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Poll: McCain springs ahead in California

  • Story Highlights
  • John McCain has 13-point lead over Mitt Romney in California, poll finds
  • Arizona Republican has jumped 19 percentage points since last poll
  • McCain's increase in support comes primarily from liberals, moderates
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By Paul Steinhauser
CNN deputy political director
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(CNN) -- A new survey indicates that presidential candidate Sen. John McCain has made dramatic gains with California Republicans.

Sen. John McCain is leading in California, according to a CNN poll out Monday.

The Arizona senator is 13 points ahead of his closest rival in a CNN/Opinion Research Corp. poll released Monday: Thirty-nine percent of likely California Republican primary voters back McCain, while 26 percent support former Massachusetts Gov. Mitt Romney.

For McCain, that's a 19-point jump in the polls since the last CNN/Opinion Research Corp. survey conducted in the state two weeks ago. Romney made gains as well, rising 10 points over the past two weeks.

Since the previous poll, McCain has won the South Carolina Republican primary, which was the first test of Southern voters for the Republican White House hopefuls. Romney scored victories in Michigan, his native state, and Nevada, where he was one of the few candidates to actively campaign.

Former New York Mayor Rudy Giuliani is in third place in the new survey, with 13 percent of California Republicans backing him for the GOP presidential nomination. Former Arkansas Gov. Mike Huckabee is at 11 percent and Rep. Ron Paul of Texas is at 2 percent.

Six percent of likely Republican primary voters remain undecided. That's down from 15 percent two weeks ago.

When it comes to the issues, "Romney has a slight edge over McCain on economic matters, while McCain holds a big lead on the war in Iraq and terrorism among California Republicans," said CNN polling director Keating Holland.

The poll also suggests that a third of California Republican voters think McCain would do the best job handling illegal immigration. That's more than believe that Romney (20 percent), Giuliani (19 percent), or Huckabee (13 percent) would do the best job with that issue.

Most political observers believe McCain's standing among Republicans was hurt because of his backing of legislation that called for an eventual pathway to citizenship for some illegal immigrants. That's a stance that worries some conservatives. While he hasn't changed his position on illegal immigration, he now emphasizes beefing up border security first.

The poll is another indication of McCain's dramatic political rise from "near death." His campaign bottomed out over the summer, after running low on cash, cutting staff, and dropping in the polls. Now, after major victories in some of the crucial early primary states, he tops the national polls and his fund-raising has revived as well.

"McCain's gains have come primarily among liberal and moderate Republicans as well as GOP voters under the age of 50," Holland said. "Among liberals and moderates, McCain's support doubled from 25 percent to 50 percent in the last two weeks. McCain also gained 29 points among GOP voters under 50 years old."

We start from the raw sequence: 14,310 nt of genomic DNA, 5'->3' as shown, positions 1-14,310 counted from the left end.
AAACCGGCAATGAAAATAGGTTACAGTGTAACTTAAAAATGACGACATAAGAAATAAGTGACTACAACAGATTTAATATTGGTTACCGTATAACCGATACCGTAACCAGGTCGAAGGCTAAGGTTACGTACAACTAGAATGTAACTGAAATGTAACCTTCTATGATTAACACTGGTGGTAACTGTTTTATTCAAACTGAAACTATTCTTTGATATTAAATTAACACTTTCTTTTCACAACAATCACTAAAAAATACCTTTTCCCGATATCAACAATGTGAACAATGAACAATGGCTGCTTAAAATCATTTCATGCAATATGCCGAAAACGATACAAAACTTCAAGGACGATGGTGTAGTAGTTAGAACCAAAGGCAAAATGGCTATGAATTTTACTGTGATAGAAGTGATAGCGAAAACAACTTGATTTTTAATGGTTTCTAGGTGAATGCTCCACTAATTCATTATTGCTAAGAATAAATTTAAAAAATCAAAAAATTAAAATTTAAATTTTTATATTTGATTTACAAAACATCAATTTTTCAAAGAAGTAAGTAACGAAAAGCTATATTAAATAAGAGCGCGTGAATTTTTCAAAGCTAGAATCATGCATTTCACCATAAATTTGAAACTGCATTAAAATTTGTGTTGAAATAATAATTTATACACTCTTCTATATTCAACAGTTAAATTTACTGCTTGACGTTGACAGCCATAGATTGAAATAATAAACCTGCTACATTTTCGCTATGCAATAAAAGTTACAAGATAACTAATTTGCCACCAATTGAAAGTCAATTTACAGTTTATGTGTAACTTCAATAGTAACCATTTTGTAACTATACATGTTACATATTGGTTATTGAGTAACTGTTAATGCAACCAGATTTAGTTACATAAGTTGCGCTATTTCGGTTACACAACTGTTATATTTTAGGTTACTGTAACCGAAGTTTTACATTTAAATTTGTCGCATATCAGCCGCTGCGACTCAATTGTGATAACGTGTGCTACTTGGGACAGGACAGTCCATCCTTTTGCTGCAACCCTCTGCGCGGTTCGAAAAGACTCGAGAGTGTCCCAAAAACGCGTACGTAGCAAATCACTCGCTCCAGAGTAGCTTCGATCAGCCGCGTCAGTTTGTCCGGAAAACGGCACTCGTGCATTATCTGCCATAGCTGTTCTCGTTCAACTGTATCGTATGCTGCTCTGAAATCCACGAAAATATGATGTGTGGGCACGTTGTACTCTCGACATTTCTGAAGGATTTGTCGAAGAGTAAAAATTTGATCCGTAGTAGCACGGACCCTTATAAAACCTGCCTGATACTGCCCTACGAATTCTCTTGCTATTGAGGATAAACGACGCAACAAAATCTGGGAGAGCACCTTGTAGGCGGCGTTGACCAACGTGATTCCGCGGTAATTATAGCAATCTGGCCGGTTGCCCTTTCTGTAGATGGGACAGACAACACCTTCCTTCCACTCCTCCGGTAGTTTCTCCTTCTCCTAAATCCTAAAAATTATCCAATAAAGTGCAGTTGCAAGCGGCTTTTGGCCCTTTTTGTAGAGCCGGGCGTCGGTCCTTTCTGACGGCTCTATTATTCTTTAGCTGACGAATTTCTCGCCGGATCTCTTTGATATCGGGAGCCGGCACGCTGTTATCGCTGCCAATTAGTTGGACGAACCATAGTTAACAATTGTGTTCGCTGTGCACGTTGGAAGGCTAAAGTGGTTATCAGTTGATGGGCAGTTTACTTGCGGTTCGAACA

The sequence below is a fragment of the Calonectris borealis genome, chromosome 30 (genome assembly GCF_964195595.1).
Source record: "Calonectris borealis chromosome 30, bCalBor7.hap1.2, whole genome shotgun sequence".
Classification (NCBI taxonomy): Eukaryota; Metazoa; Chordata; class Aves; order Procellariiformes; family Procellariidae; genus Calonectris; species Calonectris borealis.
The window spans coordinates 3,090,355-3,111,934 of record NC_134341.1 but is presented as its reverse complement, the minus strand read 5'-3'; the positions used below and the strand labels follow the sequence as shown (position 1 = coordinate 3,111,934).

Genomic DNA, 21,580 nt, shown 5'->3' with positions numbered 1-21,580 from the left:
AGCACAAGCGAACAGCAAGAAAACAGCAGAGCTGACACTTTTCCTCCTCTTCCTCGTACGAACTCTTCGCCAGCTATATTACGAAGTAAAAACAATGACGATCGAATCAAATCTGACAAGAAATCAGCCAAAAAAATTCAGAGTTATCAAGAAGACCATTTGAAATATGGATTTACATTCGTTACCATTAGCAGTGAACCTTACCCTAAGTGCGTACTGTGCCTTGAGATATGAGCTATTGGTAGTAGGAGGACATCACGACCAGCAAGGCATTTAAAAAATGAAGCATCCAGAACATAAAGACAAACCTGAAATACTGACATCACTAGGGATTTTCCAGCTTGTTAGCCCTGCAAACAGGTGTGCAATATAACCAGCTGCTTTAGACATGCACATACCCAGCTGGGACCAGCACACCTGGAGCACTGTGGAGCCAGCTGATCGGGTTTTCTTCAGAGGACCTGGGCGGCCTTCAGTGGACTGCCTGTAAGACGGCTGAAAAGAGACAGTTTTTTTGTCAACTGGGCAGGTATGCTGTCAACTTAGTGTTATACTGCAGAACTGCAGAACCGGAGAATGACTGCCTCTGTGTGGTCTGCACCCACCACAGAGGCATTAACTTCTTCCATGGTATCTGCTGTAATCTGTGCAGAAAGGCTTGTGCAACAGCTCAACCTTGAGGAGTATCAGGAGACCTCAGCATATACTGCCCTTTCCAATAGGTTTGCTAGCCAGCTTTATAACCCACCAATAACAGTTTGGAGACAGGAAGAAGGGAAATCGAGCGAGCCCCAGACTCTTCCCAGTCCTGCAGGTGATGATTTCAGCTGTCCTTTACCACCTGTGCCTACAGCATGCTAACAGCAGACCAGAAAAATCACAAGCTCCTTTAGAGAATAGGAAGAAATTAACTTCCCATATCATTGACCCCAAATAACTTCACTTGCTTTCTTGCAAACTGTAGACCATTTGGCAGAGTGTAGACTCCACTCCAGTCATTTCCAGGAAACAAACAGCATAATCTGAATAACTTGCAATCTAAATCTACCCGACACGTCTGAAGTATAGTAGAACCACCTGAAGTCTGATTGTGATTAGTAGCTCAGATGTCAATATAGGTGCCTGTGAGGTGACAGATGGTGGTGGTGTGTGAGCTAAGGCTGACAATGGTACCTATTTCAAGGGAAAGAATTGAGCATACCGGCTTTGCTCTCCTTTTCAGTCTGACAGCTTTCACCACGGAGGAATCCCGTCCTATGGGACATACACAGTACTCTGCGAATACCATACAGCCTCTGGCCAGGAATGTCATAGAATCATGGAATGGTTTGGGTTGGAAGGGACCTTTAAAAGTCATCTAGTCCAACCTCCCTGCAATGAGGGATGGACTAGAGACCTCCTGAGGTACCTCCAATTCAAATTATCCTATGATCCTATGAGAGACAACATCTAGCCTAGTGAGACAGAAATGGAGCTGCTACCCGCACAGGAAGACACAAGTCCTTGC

But there's a lot on the line Tuesday, when Florida Republicans vote.

A Florida victory could cement McCain's status as the GOP front-runner going into Super Tuesday one week later. A loss to Romney would leave the battle for the Republican presidential nomination wide open.

A CNN compilation of the latest polls in Florida shows McCain and Romney in a statistical dead heat for first place. And unlike New Hampshire and South Carolina, where McCain won primaries thanks to support from independent voters, Florida holds a closed primary, meaning only registered Republicans can vote in the GOP primary there.

California is the biggest prize on Super Tuesday, February 5, when 24 states hold contests. There will be 1,020 Republican delegates at stake in 21 states, 170 from California; and 1,681 Democratic delegates at stake in 22 states and one territory, 370 from California.

In the fight for the Democratic presidential nomination, 49 percent of likely Democratic primary voters in California are backing Sen. Hillary Clinton of New York, while 32 percent support Sen. Barack Obama of Illinois and 11 percent back former Sen. John Edwards of North Carolina. Those numbers are virtually unchanged from the last CNN survey conducted two weeks ago.

But it should be pointed out that more than 80 percent of the respondents were questioned before Obama's rout of Clinton and Edwards in Saturday's South Carolina primary. Those results could shift numbers in California and elsewhere.

As for the issues, "Clinton has the edge over her rivals on health care, the economy and Iraq," Holland said. "Obama and Clinton are virtually tied when likely Democratic primary voters are asked about which candidate would bring change to Washington."

The poll also indicates that 70 percent of Democrats say their vote is certain.

That number stands at 57 percent for Republican voters. The remaining 43 percent of Republicans say they might vote for someone else.

For this poll, 2,212 adults were interviewed, including 690 likely Democratic primary voters and 437 likely Republican primary voters. The survey was conducted by telephone from Wednesday through Sunday. The poll's sampling error is plus or minus 4.5 percentage points for Republicans and 4 percentage points for Democrats. E-mail to a friend E-mail to a friend

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